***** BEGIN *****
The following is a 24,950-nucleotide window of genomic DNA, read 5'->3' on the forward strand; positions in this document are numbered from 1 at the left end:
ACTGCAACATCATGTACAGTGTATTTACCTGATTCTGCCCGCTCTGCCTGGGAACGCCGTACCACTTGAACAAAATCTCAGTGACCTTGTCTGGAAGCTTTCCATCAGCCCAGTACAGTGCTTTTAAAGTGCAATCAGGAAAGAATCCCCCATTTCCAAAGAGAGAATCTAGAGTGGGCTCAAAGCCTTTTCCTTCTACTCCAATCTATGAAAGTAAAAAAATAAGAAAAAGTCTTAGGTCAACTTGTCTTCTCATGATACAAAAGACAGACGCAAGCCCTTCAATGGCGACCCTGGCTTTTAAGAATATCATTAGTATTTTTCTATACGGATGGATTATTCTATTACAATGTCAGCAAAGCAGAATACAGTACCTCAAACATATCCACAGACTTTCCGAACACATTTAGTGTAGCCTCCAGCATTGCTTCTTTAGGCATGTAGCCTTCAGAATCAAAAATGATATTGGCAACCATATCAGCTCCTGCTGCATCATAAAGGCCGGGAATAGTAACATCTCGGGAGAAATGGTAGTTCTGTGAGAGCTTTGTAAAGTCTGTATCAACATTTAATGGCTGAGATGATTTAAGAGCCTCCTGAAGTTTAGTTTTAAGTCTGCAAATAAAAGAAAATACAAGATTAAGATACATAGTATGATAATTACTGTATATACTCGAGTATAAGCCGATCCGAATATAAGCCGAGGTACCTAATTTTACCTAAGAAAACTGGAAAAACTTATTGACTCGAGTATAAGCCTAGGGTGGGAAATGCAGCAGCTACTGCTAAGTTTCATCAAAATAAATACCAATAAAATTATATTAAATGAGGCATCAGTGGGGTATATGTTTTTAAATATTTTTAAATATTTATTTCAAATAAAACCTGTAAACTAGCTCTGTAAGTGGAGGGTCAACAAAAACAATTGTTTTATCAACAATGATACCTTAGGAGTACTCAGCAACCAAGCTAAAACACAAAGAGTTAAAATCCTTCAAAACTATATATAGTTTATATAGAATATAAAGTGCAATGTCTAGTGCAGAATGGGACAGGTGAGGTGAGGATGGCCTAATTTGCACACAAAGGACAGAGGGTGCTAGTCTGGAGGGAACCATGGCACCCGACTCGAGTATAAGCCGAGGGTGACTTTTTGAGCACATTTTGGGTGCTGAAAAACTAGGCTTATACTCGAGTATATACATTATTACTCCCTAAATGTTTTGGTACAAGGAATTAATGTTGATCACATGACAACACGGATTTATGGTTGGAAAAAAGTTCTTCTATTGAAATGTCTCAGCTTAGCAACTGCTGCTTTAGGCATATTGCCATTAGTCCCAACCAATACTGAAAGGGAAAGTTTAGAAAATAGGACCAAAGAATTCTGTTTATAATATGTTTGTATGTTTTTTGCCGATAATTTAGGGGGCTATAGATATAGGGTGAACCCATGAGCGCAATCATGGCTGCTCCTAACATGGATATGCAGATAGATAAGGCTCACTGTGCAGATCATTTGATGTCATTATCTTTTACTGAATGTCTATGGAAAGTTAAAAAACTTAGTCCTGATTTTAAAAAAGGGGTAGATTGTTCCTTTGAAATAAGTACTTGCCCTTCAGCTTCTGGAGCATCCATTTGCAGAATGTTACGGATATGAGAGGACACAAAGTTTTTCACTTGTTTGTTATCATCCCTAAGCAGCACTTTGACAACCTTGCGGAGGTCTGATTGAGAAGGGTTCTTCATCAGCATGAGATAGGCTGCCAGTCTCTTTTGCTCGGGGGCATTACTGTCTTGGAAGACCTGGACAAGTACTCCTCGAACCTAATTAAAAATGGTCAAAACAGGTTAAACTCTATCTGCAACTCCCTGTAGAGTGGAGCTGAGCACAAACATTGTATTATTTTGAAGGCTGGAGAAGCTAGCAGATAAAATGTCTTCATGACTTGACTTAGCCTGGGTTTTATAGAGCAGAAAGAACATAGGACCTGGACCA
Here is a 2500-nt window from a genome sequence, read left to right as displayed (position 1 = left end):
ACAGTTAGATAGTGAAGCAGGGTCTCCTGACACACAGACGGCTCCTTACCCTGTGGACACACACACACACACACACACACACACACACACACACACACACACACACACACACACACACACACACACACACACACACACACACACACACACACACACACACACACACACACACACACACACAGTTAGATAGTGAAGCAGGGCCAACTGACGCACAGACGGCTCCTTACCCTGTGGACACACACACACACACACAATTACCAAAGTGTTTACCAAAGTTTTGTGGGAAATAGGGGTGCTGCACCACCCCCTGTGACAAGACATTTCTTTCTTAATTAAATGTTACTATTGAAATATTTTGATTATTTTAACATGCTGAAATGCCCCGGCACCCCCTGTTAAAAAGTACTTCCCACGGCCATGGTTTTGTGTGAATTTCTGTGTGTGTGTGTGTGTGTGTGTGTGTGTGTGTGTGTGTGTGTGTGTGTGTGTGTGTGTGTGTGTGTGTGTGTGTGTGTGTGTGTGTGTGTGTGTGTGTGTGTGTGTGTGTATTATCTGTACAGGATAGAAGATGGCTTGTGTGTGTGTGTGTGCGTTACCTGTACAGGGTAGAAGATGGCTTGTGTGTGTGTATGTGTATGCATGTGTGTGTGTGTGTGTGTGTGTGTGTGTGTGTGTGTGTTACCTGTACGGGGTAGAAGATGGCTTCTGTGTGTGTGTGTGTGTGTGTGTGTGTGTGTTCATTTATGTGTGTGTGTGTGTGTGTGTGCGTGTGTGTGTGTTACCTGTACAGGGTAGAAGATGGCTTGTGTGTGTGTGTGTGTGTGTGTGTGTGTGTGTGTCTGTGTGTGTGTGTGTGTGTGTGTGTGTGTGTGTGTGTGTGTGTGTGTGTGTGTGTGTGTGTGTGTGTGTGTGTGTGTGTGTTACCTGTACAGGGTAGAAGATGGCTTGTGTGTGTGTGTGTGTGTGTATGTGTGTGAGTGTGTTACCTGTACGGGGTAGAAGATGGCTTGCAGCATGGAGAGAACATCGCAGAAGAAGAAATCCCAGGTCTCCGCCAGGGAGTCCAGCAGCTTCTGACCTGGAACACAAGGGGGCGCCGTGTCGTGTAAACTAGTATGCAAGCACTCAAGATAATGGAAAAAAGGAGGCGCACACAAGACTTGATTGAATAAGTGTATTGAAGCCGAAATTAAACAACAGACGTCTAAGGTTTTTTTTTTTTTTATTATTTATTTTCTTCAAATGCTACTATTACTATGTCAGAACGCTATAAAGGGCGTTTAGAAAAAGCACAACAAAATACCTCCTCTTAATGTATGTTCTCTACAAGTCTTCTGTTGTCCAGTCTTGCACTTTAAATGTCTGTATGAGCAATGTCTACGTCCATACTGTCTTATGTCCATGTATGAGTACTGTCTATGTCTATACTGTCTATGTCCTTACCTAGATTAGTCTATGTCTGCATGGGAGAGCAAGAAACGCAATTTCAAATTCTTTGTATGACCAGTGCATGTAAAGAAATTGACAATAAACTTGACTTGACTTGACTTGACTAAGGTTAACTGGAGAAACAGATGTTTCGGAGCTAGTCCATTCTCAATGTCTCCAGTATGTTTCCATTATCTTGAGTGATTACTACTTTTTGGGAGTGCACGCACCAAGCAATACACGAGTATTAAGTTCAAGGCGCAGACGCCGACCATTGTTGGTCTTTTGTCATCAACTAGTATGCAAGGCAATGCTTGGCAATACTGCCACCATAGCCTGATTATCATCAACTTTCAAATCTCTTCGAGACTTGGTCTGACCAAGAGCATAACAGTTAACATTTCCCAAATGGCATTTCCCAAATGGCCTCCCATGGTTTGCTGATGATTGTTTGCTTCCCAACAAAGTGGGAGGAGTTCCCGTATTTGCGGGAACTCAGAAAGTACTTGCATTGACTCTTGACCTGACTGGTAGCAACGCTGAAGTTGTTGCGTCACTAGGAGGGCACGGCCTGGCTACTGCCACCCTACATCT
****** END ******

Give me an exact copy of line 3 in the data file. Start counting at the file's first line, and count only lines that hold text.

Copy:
Here is a 2500-nt window from a genome sequence, read left to right as displayed (position 1 = left end):